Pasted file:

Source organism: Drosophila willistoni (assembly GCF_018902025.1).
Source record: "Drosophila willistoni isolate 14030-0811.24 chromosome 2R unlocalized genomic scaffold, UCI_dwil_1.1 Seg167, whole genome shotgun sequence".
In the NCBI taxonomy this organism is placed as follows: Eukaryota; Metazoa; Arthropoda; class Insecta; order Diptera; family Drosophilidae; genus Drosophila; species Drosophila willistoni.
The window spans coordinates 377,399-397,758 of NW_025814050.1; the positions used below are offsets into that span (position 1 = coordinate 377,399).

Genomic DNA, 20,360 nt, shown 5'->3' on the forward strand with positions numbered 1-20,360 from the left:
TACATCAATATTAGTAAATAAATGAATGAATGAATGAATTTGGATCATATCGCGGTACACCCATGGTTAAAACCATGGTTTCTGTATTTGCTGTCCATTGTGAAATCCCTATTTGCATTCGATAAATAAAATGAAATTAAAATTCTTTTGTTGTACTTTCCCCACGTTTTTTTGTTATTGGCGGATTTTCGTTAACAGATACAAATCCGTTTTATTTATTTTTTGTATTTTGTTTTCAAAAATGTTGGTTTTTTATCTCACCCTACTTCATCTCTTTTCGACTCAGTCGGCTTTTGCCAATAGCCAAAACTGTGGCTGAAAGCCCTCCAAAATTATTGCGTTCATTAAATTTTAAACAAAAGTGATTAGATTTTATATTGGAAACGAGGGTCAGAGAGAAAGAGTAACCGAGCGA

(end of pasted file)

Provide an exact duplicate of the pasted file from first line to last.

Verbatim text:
Source organism: Drosophila willistoni (assembly GCF_018902025.1).
Source record: "Drosophila willistoni isolate 14030-0811.24 chromosome 2R unlocalized genomic scaffold, UCI_dwil_1.1 Seg167, whole genome shotgun sequence".
In the NCBI taxonomy this organism is placed as follows: Eukaryota; Metazoa; Arthropoda; class Insecta; order Diptera; family Drosophilidae; genus Drosophila; species Drosophila willistoni.
The window spans coordinates 377,399-397,758 of NW_025814050.1; the positions used below are offsets into that span (position 1 = coordinate 377,399).

Genomic DNA, 20,360 nt, shown 5'->3' on the forward strand with positions numbered 1-20,360 from the left:
TACATCAATATTAGTAAATAAATGAATGAATGAATGAATTTGGATCATATCGCGGTACACCCATGGTTAAAACCATGGTTTCTGTATTTGCTGTCCATTGTGAAATCCCTATTTGCATTCGATAAATAAAATGAAATTAAAATTCTTTTGTTGTACTTTCCCCACGTTTTTTTGTTATTGGCGGATTTTCGTTAACAGATACAAATCCGTTTTATTTATTTTTTGTATTTTGTTTTCAAAAATGTTGGTTTTTTATCTCACCCTACTTCATCTCTTTTCGACTCAGTCGGCTTTTGCCAATAGCCAAAACTGTGGCTGAAAGCCCTCCAAAATTATTGCGTTCATTAAATTTTAAACAAAAGTGATTAGATTTTATATTGGAAACGAGGGTCAGAGAGAAAGAGTAACCGAGCGA